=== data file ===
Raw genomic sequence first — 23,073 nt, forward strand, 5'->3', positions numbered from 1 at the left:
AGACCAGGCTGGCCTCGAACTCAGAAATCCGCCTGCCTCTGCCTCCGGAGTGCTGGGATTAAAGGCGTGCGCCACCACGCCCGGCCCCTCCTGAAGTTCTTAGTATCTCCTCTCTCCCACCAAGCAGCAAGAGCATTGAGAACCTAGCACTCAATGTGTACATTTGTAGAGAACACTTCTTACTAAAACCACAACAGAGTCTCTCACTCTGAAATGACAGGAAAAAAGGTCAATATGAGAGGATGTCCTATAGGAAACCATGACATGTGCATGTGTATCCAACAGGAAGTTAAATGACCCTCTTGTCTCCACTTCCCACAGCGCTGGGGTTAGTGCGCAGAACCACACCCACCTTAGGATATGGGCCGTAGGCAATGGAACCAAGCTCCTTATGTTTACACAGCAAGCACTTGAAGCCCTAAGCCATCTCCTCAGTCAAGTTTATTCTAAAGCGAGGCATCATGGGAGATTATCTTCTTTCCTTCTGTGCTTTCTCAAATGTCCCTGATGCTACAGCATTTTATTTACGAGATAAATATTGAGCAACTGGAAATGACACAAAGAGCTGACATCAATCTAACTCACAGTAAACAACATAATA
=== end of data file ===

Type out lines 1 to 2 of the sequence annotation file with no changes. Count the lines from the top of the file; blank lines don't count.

Raw genomic sequence first — 23,073 nt, forward strand, 5'->3', positions numbered from 1 at the left:
AGACCAGGCTGGCCTCGAACTCAGAAATCCGCCTGCCTCTGCCTCCGGAGTGCTGGGATTAAAGGCGTGCGCCACCACGCCCGGCCCCTCCTGAAGTTCTTAGTATCTCCTCTCTCCCACCAAGCAGCAAGAGCATTGAGAACCTAGCACTCAATGTGTACATTTGTAGAGAACACTTCTTACTAAAACCACAACAGAGTCTCTCACTCTGAAATGACAGGAAAAAAGGTCAATATGAGAGGATGTCCTATAGGAAACCATGACATGTGCATGTGTATCCAACAGGAAGTTAAATGACCCTCTTGTCTCCACTTCCCACAGCGCTGGGGTTAGTGCGCAGAACCACACCCACCTTAGGATATGGGCCGTAGGCAATGGAACCAAGCTCCTTATGTTTACACAGCAAGCACTTGAAGCCCTAAGCCATCTCCTCAGTCAAGTTTATTCTAAAGCGAGGCATCATGGGAGATTATCTTCTTTCCTTCTGTGCTTTCTCAAATGTCCCTGATGCTACAGCATTTTATTTACGAGATAAATATTGAGCAACTGGAAATGACACAAAGAGCTGACATCAATCTAACTCACAGTAAACAACATAATA